When shooting in the summertime, you need to check your scope is adjusted before considering that first outing to hunt buck or fox. We’d like to show you how to zero your rifle with just four rounds.
Shoot from 0 to about 200 metres
The adjustments specified in this article will allow you to shoot from 0 to about 200 metres, without needing to correct your shot. The scope is adjusted to +4cm at 100 metres. This difference, insignificant in a hunting context, lets you target the vital areas of an animal with full confidence. Your bullet leaves the muzzle at -4cm, rises, passes +0cm, will be at +4cm at 100m before falling to +0cm (DLO). It will fall further to -4cm at a distance depending on your gun and calibre, but between 160m and 220m.
Ensure you have the right tools for the job
To zero your rifle you need – preferably – a grid target, a marker and a ruler. You also need a gun rest, the best being a vice.
One more thing: it’s important to use the ammunition you expect to shoot this hunting season.
Know your equipment
Knowing your equipment is essential, first and foremost from an ethical point of view: a hunter who knows and understands his gun, ammunition and scope will stand a much lower chance of wounding an animal. It is also essential when it comes to adjusting your scope before hunting.
Before zeroing your rifle, you should remove the turret caps of your scope and check that the clicks comply with American (M.O.A.) or European (Mils) standards.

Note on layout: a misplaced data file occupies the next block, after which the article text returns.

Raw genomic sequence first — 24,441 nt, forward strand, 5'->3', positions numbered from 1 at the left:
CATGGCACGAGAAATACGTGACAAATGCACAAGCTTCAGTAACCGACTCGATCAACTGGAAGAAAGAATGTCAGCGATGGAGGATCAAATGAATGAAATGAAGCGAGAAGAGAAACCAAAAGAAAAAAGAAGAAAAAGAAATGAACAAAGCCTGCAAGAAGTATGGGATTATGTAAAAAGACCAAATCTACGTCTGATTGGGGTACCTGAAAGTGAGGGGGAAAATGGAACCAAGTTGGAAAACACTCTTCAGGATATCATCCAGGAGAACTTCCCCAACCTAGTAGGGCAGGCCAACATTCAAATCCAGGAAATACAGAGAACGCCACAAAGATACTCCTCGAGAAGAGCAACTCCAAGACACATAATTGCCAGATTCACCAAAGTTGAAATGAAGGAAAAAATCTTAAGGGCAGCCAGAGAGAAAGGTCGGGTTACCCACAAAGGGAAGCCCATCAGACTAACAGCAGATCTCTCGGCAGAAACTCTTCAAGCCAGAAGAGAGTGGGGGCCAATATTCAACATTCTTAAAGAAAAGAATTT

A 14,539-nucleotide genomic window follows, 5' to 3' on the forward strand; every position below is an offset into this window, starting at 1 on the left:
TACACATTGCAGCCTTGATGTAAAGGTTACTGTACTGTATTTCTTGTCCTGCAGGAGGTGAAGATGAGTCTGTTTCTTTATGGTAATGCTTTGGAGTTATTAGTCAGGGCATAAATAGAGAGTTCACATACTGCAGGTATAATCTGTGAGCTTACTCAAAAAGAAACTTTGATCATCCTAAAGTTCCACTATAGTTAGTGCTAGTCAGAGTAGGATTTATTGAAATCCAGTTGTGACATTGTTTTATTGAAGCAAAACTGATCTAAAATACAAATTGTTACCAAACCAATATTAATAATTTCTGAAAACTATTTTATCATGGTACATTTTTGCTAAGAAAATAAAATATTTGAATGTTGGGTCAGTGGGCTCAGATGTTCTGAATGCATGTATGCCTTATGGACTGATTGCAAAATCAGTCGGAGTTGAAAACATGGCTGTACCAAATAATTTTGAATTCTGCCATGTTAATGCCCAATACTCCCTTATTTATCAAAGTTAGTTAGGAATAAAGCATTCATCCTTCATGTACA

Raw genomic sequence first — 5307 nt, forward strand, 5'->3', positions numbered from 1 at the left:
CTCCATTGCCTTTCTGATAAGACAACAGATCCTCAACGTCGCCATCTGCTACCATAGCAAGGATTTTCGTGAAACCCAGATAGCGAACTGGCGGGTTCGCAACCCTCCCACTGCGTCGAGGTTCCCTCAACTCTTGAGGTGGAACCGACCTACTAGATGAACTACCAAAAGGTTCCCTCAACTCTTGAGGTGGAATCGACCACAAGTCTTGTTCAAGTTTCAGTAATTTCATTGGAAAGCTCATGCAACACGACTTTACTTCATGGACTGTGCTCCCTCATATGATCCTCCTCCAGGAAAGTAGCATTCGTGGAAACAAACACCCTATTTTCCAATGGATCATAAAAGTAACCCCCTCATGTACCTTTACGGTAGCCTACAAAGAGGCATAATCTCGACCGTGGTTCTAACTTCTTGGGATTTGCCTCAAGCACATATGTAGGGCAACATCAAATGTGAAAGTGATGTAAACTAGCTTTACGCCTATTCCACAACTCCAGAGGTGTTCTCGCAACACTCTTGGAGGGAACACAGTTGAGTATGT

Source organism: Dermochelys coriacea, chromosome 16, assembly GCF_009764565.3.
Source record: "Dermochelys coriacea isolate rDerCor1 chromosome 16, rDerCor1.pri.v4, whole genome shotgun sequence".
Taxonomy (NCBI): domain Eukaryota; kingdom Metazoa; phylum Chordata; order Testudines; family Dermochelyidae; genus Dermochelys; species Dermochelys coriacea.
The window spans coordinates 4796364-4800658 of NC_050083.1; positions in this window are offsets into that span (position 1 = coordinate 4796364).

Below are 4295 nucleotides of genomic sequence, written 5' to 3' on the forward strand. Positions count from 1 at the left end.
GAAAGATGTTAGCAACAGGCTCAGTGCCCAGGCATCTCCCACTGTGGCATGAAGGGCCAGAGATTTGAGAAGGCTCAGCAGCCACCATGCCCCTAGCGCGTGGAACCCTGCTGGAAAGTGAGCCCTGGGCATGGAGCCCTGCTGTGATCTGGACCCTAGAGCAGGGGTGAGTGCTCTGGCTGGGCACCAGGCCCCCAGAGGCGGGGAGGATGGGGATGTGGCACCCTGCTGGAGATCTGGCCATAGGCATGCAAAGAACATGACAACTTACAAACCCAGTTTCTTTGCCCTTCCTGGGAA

Once you know the unit of measurement used by the clicks on your scope, refer to the corresponding column below:
Value in mm of the clicks on the scope
|1/4 MOA||1/8 MOA||1/20 thousandth||1/10 thousandth|
Fire your three first shots
Set the target at a distance of 100 metres. Fire three bullets aiming at the centre of the target. If you don’t hit the target, try at a shortened distance and make some corrective clicks. Don’t spend too much time on this, just until your shots hit the target.
If your three shots are on the target, connect the hits to each other. Draw the medians of these lines: where they intersect is the reference point for your corrections.
Take your marker and draw a point 4cm above the centre of the target. You need to get your impact point as close as possible to the point you have drawn.
Calculate your clicks
To work out the exact number of clicks needed to hit the point you drew 4cm above the centre, you just need to divide the differences by the value in millimetres of your clicks at 100 metres.
I have a Kite Optics K6 2-12×50 scope where the clicks are in ¼ MOA graduations.
Once I have fired my first three shots, I can see that I’m 235mm too low and 127 mm too far to the left.
To make the height correction, I do the following calculation:
235/7.3 = 32.1
So, I add 32 clicks.
I repeat the operation and divide 127 by 7.3. The calculator on my mobile tells me that I need to add 17 clicks right.
Verify with a fourth shot
Having made these adjustments, I need to check my calculations. I fire a fourth round, aiming at the centre. If this shot hits the mark I have drawn, it means my rifle is ready for the season!
If there is still a major difference, just repeat the operation.
Best of luck!